Greetings and Welcome!

My goal is to share encouragement, grace, and hope from God’s Word, and to brighten your day. Mission trips abroad have enlarged my heart and reminded me once again that regardless of our skin color or location we all need a savior, and His name is Jesus. I pray that my articles will lift your spirits and point you to the One who loves you most.

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May God bless you in your journey of faith.
Warmly,
Fran


THE EASTER LAMB

By Fran Caffey Sandin

Isn’t it interesting how God gives us previews of coming attractions? When I recently read about the Tamid (pronounced Tahmeed), I wanted to share its significance. In Exodus 29: 38-39 the Lord told Moses. This is what you are to offer on the altar regularly each day: two lambs a year old. Offer one in the morning and the other at twilight (NIV).

Now think about the temple in Jerusalem. At 6:00 a.m. the priest would enter the Lamb Chamber to inspect and select the one-year-old male lamb without blemish. At 9:00 a.m. the morning sacrifice began. Trumpets sounded, the gates opened for people to come and worship, and the chief priest cut the lamb and sprinkled its blood on the altar as a covering for people’s sins. Then he placed the lamb on the fire and its flesh consumed ideally represented the people yielding their hearts and their wills in submission to God. The worship service included reciting the ten commandments, reading from the Psalms and prophets, and music. Just imagine the sights and sounds, not to mention the smells, as all this took place.

One day at 9:00 a.m., outside Jerusalem at a place called the Skull, our Lord and Savior, Jesus Christ was placed on a cross for crucifixion. His charge read THE KING OF THE JEWS. He was mocked, spat upon, placed between two robbers, and offered a sponge with wine vinegar to drink.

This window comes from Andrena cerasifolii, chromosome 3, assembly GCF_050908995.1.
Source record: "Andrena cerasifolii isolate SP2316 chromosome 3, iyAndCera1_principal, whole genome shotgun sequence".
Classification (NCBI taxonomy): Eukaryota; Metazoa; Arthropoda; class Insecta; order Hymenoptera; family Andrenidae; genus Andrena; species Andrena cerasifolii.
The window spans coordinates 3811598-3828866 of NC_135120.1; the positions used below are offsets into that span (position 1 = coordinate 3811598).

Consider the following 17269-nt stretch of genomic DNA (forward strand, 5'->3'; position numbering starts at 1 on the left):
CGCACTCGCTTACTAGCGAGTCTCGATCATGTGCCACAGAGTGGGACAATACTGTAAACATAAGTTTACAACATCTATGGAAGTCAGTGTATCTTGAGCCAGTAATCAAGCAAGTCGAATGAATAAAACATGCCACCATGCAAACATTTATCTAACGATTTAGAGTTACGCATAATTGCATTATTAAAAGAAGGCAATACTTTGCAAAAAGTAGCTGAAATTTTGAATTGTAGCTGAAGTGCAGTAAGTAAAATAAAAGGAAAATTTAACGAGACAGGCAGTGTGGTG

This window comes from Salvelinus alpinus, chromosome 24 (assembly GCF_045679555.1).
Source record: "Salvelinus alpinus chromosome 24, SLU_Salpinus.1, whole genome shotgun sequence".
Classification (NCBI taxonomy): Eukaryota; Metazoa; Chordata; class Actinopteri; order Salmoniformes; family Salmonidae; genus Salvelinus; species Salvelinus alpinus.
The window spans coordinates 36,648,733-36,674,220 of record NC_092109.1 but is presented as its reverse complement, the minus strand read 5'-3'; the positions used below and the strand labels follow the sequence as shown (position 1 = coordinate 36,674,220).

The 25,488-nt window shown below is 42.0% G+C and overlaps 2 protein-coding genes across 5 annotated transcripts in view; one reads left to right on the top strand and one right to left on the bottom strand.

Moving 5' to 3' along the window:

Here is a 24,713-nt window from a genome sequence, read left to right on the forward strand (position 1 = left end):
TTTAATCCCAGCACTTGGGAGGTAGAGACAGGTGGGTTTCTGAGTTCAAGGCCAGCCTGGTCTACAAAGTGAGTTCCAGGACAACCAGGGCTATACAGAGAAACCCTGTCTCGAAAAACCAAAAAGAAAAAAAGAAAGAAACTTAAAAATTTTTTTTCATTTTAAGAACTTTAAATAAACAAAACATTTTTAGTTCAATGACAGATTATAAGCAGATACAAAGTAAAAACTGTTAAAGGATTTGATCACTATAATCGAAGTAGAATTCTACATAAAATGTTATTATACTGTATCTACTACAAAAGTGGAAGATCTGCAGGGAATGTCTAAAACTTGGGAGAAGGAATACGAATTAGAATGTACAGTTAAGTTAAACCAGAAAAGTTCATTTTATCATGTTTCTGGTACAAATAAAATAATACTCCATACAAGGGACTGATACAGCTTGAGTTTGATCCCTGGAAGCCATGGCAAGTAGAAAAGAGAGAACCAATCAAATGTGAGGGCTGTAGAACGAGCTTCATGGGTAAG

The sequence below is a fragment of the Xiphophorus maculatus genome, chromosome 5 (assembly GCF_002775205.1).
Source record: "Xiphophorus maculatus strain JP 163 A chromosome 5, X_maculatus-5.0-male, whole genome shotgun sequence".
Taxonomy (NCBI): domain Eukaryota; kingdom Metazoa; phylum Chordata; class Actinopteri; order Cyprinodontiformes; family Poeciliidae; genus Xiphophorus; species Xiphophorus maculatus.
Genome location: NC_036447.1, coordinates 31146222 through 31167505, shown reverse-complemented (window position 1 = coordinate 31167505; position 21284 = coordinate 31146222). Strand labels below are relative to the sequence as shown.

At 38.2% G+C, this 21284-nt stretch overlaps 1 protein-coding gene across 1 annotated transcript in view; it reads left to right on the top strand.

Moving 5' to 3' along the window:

Back in the temple that day the sacrifice continued burning. At 3:00 p.m. the second lamb was inspected and offered like the first and it burned all night long. It was called the twilight sacrifice because the Jewish day began in the evening. It represented the purpose of staying close to God. Darkness fell over the whole land from noon until 3:00 p.m. when, with a loud cry, Jesus breathed his last. The curtain in the temple was torn from top to bottom, to indicate God was now personally accessible and desired fellowship with mankind.

In those six hours, from the first to the last, Jesus became sin for all. His blood became a covering for every sin, every need, every moment, every problem, and every answer. He became all in all. He is the fulfillment of the Tamid. The Jewish ritual was unending because the two lambs were offered every day and they were considered one sacrifice as they burned continuously for 24 hours. The word, Tamid means continual, daily, perpetual, always, and forever. The reason for the two lambs is because Jesus is the Son of God and Jesus is the Son of Man. Jesus, our Messiah, is the perfect Lamb of God. He is the One who is there for us always, and continually, forever. The blood of animals was temporary. Now when we repent and place our trust in Him, His blood covers our sins once and for all.

But death and the grave could not hold him. Jesus arose!  His RESURRECTION occurred as a single unblemished male lamb was sacrificed in the temple on the day of the Jewish Feast of First Fruits. We can call upon Jesus anytime because He is always near and has given us peace with God. Jesus was truly the Lamb of God who takes away the sins of the world.

Dear Heavenly Father, our hearts are overflowing with gratitude that You loved us so much You sent your only son to sacrifice Himself, so that His very blood covers our sins when we repent and place our faith and trust in Him. His resurrection means He lives in our hearts today. Amen.

For further study on the Tamid, consider:
Jesus and the Mystery of the Tamid Sacrifice by Michael E. Hunt
The Book of Mysteries by Jonathan Cahn